People who suffer head injury have a three time higher risk of attempting suicide.
People who suffer a concussion have a three times higher risk of attempting suicide. The risk further increases if they sustain the injury on weekend, according to a new study.
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Concussion or a traumatic brain injury caused by a blow to the head has been the center of attention over the past few years. Researchers were eager to find out what kind of long-term effects these injuries can have on a person’s brain.
Now, Canadian researchers have found that concussion is associated with higher suicide risk, no matter how old the injury is.
“Patients who experienced a concussion were at increased risk of suicide regardless of demographic factors such as age, sex, socioeconomic status or past psychiatric conditions," said the lead researcher Donald Redelmeier, a scientist at Institute for Clinical Evaluative Sciences and also a physician at Sunnybrook. “We also found that each additional concussion was associated with a further increase in suicide risk, and that the risk was higher still when the concussion occurred on a weekend.”
For this large-scale study, researchers followed more than 230,000 adult concussion patients over 20 years. The average age of the patients was 41 years and most of them had no history of suicide attempt, hospitalization and mental illness before the head injury took place. To distinguish between recreational and workplace injury, researchers also looked at whether the concussion occurred on a weekday or a weekend.
In the group, a total of 677 people have committed suicide during the course of 20 years. The rate was 31 deaths per 100,000 people annually which is more than triple the average Canadian suicide rate of 9 per 100,000 people each year. People who got the concussion on the weekend had a four time higher risk than the average suicide rate. The suicides were not committed immediate weeks or months after the concussion. The average time delay between concussion and suicide was six years.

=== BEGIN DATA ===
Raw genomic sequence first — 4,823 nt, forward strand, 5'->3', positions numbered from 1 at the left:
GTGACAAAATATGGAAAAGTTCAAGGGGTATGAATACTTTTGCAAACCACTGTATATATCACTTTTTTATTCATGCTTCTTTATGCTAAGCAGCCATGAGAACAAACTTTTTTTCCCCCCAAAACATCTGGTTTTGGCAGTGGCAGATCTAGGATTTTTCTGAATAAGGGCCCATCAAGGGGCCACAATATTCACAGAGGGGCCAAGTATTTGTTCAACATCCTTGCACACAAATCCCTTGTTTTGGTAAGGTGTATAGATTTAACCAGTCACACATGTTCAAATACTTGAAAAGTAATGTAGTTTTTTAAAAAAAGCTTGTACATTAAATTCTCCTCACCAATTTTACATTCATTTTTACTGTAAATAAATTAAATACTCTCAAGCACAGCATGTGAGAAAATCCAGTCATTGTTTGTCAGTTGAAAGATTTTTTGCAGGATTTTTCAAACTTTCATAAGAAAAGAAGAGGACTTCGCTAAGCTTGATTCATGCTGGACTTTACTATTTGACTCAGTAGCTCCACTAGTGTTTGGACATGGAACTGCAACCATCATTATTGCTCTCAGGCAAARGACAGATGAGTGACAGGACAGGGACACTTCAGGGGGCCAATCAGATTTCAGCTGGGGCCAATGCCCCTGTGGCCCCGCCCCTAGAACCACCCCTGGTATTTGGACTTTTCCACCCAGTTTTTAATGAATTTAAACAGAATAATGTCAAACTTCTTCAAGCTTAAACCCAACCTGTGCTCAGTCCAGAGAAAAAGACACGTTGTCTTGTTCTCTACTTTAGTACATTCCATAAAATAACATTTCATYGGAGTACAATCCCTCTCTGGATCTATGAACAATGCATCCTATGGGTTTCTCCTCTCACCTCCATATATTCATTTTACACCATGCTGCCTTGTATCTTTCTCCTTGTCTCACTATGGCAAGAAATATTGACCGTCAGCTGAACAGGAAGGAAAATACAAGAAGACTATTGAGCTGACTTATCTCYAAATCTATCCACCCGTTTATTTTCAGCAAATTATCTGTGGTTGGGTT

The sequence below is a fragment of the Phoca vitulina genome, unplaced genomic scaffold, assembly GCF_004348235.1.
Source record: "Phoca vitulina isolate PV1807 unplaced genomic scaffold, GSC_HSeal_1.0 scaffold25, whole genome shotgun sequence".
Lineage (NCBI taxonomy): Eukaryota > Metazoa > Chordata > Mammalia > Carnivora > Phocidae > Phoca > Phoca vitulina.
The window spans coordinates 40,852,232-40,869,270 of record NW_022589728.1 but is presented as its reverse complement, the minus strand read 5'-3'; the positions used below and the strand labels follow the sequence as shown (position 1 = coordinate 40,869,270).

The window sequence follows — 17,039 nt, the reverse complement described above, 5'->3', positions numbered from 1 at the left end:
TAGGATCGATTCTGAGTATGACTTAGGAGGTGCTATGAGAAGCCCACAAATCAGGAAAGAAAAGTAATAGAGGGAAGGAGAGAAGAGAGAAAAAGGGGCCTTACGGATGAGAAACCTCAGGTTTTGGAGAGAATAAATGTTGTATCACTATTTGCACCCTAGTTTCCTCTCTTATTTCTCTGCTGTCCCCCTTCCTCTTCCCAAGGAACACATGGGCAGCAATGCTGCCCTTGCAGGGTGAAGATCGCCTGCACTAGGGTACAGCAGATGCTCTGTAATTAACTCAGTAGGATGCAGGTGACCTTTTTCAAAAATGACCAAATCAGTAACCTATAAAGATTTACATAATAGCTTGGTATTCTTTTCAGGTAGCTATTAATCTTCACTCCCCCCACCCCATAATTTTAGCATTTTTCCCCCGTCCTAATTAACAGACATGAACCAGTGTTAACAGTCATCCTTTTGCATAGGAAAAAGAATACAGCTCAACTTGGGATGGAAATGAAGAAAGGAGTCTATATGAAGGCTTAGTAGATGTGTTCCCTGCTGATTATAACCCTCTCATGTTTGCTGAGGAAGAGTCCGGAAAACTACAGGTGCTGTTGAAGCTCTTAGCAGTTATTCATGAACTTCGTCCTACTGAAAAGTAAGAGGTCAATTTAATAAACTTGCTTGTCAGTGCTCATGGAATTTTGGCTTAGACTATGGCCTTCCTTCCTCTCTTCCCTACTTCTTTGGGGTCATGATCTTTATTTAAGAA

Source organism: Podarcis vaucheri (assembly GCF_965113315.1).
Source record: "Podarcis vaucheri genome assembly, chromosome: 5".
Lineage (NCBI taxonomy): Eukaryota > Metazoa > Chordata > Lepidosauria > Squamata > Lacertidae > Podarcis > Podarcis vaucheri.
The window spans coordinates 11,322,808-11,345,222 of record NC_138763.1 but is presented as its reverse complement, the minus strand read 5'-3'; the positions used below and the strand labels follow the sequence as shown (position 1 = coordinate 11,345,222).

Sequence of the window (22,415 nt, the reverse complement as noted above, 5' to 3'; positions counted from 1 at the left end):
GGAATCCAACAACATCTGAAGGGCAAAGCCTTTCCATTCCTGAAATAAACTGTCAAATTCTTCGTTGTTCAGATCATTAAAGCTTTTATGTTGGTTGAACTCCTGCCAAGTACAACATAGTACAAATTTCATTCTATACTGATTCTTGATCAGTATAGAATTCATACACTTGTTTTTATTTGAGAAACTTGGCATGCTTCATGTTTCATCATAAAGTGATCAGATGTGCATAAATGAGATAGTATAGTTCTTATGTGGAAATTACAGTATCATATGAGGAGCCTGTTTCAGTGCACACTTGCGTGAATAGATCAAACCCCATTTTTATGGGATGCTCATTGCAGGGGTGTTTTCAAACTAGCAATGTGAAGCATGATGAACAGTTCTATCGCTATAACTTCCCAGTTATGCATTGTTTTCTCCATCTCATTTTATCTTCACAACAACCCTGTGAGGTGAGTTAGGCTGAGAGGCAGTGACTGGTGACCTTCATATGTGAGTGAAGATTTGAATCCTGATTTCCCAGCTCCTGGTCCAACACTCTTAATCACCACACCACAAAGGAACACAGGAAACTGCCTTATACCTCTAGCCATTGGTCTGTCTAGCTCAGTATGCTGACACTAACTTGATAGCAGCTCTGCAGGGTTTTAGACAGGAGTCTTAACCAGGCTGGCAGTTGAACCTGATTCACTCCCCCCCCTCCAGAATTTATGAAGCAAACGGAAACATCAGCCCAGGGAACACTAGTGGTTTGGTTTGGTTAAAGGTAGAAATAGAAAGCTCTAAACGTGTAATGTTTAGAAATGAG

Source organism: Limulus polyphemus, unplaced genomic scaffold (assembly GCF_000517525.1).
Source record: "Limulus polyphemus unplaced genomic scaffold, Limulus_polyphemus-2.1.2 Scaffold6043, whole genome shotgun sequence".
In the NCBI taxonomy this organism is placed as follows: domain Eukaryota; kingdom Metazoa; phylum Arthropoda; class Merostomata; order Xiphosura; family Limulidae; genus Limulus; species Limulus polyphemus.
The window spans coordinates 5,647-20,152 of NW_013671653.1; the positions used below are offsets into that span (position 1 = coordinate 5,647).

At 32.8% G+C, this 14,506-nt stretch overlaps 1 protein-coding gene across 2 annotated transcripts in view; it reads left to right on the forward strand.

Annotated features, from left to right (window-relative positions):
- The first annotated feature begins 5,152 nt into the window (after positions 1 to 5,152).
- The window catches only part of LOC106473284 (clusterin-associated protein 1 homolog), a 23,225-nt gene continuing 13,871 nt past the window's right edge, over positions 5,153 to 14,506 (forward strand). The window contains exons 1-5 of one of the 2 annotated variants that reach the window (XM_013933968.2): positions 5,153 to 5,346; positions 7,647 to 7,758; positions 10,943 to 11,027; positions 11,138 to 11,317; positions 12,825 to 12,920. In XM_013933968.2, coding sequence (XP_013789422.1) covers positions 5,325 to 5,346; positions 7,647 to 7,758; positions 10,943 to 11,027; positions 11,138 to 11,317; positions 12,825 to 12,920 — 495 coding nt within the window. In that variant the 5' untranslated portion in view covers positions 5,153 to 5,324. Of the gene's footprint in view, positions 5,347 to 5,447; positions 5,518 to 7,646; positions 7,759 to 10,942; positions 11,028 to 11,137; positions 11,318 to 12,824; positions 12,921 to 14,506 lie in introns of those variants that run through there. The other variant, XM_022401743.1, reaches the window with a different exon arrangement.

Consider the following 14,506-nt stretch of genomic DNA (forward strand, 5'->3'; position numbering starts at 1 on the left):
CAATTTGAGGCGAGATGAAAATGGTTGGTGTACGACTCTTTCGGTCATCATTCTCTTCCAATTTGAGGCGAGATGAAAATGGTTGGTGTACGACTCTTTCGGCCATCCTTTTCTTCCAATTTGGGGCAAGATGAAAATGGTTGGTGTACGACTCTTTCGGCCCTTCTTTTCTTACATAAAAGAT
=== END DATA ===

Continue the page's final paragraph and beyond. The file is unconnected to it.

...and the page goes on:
“We know that a concussion can cause lasting changes in the brain that can alter mood, perhaps resulting in behavior changes including impulsivity, “said Redelmeier. “It’s possible that were seeing greater suicide risk linked to weekend concussions due to risk-taking associated with recreation or misadventure, whereas weekly injuries may be linked to employment hazards. We may also be seeing an effect of self-blame if the injury event was self-initiated.”
Researchers suggest that family members and physicians should keep an eye on the person who had suffered a concussion irrespective of the time it took place and ensure regular brain check up and treatment if required. This is the only way lives of our loved one's can be saved.
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“Understanding how a history of concussion raises the risk of suicide and supporting patients with better screening, treatment and follow up for recovery may be important steps in preventing these tragic and avoidable deaths."